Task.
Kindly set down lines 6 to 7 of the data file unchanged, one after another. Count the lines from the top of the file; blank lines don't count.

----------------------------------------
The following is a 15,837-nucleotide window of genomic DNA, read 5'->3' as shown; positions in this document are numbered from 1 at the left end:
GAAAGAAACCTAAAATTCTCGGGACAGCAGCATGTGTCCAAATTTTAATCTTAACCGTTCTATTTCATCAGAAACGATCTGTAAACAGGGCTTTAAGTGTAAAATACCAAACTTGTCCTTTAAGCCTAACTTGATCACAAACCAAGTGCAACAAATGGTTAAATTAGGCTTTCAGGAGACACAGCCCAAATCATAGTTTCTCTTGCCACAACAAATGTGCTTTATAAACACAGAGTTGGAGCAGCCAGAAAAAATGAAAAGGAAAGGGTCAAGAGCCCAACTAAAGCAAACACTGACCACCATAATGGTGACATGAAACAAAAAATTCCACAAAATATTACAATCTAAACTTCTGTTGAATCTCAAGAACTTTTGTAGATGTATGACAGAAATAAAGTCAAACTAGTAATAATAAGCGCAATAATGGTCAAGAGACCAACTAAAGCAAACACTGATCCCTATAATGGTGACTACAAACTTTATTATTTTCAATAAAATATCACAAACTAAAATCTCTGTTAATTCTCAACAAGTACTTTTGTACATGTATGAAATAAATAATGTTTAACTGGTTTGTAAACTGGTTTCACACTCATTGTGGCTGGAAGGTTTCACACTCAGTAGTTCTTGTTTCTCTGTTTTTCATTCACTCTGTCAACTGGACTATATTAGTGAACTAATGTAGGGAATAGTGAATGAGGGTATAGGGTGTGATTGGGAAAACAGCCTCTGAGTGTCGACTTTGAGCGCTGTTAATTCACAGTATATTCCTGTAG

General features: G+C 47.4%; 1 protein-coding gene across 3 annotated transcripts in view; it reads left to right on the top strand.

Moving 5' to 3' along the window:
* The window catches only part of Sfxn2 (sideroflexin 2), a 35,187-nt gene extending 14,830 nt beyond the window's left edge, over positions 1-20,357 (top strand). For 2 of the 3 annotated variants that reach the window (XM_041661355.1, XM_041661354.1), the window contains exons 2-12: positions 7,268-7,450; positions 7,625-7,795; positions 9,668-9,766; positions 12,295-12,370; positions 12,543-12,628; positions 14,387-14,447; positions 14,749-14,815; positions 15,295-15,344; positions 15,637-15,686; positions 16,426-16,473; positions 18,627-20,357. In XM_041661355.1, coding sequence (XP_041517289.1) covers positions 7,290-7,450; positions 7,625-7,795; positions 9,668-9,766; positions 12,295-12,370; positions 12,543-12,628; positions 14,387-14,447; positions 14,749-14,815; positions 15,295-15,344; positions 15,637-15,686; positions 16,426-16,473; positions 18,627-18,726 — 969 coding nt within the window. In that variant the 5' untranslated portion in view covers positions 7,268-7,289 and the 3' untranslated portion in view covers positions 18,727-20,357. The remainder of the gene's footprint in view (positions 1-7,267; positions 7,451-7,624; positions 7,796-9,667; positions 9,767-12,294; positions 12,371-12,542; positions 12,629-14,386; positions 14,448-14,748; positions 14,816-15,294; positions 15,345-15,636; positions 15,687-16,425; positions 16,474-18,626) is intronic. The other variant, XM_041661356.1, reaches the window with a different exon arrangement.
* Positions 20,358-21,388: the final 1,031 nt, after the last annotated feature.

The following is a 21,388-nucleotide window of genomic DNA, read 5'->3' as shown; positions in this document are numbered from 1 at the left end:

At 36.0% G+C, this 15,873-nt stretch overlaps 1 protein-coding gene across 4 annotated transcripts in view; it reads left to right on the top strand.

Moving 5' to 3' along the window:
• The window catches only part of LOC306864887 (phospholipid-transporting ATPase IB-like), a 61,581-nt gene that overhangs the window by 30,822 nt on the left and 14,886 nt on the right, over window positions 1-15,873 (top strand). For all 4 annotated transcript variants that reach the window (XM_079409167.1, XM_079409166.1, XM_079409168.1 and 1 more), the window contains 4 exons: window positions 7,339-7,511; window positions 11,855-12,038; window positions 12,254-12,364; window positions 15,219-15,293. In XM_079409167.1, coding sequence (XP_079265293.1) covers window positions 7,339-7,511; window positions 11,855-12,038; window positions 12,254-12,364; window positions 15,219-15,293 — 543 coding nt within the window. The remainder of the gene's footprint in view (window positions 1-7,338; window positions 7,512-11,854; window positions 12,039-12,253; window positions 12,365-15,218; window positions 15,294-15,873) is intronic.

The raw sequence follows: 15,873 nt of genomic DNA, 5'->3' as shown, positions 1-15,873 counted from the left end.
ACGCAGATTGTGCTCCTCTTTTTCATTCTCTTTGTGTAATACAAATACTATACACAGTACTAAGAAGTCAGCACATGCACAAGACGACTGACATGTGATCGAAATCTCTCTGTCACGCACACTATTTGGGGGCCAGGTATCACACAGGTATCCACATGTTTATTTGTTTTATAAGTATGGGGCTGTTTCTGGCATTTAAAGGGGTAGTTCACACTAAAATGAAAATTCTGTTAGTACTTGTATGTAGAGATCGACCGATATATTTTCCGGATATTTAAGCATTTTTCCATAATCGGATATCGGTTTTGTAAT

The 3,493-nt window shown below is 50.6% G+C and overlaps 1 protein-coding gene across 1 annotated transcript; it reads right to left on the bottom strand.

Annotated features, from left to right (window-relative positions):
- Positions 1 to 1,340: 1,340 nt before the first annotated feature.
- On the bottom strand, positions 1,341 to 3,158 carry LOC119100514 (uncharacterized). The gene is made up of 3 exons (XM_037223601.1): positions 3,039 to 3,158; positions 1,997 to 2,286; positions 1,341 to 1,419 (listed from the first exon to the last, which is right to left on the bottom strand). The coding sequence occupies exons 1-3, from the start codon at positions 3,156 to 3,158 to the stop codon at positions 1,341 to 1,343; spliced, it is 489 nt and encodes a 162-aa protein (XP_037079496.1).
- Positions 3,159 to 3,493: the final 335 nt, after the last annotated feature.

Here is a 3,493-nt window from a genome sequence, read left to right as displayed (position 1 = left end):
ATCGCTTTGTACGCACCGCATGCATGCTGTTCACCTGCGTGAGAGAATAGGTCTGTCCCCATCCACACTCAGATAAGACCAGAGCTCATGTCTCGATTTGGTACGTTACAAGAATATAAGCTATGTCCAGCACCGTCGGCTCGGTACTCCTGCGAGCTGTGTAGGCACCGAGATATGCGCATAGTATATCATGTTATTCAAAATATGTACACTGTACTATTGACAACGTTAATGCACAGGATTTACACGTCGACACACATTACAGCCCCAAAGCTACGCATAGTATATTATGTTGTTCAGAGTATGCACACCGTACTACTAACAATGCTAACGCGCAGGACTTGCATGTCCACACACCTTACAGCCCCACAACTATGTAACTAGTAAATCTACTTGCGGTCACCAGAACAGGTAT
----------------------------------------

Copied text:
* Positions 20,358-21,388: the final 1,031 nt, after the last annotated feature.

The following is a 21,388-nucleotide window of genomic DNA, read 5'->3' as shown; positions in this document are numbered from 1 at the left end: